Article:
I'm one of those girls who's always loved action movies. I don't know why. I could blame my father for obtaining the remote and then forcing me into the situation of either watching the Magnificent Seven for the third time or going upstairs and finishing my "Wuthering Heights" book report. I always chose the former mostly because I personally couldn't stand Heathcliff and Cathy's whiny banter. Emily was not my favorite Bronte sister. Anyway, what I've been left with is the indelible images of Steve McQueen, Charles Bronson, and John Wayne in their iconic "anti-hero" roles. Oddly enough, there wasn't much Clint Eastwood on those weekend afternoons, despite his "Dirty" Harry Callahan having reached icon status literally the day that movie came out.
So the Clint Eastwood that I've become familiar with is the kinder, gentler, septugenarian Eastwood, and while I was prepared for a return to his roots (at least that's what all the promos for Gran Torino call it) I guess I wasn't fully prepared. While I did like the movie, I think I liked it more in hindsight, after I had a chance to process it, than I actually ENJOYED watching the movie in theater. As always, let's start at the beginning:
The audience is introduced to Walt Kowalski (Eastwood) on the day of his wife's funeral. I wonder if we had met Walt on any other day whether he would have been a happier person. From what I watched for the next 2 hours, I'm guessing there was never a day when this guy would ever be what any of us call "happy". Instead what we find is a man devoid of most emotions, except for anger, spewing racial slurs and recalling "the good old days" when people of different cultures were kept entirely separate of each other. A WASP to the nth degree Kowalski is a man who, to put it mildly, does not handle change well. The occasional interruptions from a local priest, Father Janovich (Christopher Carley) are pretty much his only connection to the outside world. That is until an unexpected event causes his world to collide with that of his new neighbors, who happen to be Hmong (look it up on Google if you're not familiar, it'll count towards your "learn something new every day" quota, it's what I just did).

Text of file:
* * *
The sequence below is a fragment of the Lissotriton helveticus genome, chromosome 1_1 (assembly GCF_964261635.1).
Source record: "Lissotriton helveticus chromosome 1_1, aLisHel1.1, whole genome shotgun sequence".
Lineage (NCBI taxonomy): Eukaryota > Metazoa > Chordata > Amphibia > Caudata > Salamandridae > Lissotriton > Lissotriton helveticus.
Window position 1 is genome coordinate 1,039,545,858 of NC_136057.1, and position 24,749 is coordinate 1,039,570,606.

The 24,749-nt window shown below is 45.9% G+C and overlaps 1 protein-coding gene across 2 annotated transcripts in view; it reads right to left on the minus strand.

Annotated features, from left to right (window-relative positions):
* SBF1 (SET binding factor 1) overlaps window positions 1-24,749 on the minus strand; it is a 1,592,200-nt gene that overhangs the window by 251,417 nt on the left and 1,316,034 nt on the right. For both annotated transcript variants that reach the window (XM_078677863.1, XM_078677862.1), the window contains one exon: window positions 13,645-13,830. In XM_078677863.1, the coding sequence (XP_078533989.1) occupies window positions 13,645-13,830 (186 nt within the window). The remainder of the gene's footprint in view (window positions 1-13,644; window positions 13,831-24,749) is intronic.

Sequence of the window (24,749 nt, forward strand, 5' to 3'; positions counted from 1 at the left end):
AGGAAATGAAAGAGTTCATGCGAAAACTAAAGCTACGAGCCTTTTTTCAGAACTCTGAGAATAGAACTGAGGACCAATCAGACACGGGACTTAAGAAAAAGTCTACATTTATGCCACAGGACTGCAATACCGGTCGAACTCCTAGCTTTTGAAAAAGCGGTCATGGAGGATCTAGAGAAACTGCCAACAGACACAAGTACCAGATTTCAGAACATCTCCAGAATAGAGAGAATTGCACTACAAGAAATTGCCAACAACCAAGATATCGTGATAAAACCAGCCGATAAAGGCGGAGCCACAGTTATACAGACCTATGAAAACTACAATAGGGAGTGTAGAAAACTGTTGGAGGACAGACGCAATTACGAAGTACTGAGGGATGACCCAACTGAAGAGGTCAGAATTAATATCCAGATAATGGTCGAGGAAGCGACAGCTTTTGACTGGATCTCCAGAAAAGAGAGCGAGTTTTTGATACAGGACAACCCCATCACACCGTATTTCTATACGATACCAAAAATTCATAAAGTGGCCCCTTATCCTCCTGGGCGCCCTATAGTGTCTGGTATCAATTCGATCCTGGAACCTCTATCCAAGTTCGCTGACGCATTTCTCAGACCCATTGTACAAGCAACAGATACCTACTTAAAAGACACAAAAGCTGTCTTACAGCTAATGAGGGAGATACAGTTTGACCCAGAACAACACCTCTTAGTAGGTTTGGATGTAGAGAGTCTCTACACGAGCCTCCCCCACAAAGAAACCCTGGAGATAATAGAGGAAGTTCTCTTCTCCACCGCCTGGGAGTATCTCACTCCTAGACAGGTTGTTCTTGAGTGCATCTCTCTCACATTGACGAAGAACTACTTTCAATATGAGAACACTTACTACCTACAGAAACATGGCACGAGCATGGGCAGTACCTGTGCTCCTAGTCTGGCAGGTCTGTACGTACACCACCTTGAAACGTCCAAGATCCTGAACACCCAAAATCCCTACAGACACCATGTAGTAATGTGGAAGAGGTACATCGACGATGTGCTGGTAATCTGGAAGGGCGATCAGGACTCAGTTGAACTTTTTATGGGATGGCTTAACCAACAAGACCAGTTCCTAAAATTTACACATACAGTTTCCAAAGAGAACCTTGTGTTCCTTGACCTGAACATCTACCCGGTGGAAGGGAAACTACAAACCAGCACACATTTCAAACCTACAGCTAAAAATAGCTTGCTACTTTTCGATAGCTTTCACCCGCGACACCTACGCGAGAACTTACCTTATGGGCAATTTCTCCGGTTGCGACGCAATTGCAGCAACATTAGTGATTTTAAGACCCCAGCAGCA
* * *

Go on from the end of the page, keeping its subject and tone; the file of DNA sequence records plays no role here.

While I have to say I enjoyed the last third of this movie, I found the first 2/3 to be slightly tedious, not really treading much new water. It's a "getting to know you" story, that suffers all the more, at least in my opinion, from the extreme use of racist language. It felt more authentic when Michelle Pfeiffer was teaching her inner-city kids in Dangerous Minds. Like all of these movies, a tragedy must be suffered to make us realize that we should just define ourselves as human instead of using labels, and I find Eastwood still has a couple of tricks up his sleeve to make those moments emotional.
If you're a Clint Eastwood fan, this is probably a must see. There are moments when you're just expecting him to end every question with "well do ya punk?" but all in all, the script leaves much to be desired. However, Eastwood's direction, as well as his emerging foray into scores, is on target and impressive. Of the 2 films he's released this year, I would say Changeling is the better, but there will be plenty who disagree with me. Either way, it's friggin amazing what Eastwood has been able to accomplish in the last 10 years, and that goes for anyone of any age. The one thing I can say is that an Eastwood film is never boring.
3.5 out of 5 sawed off shotguns (legally obtained of course)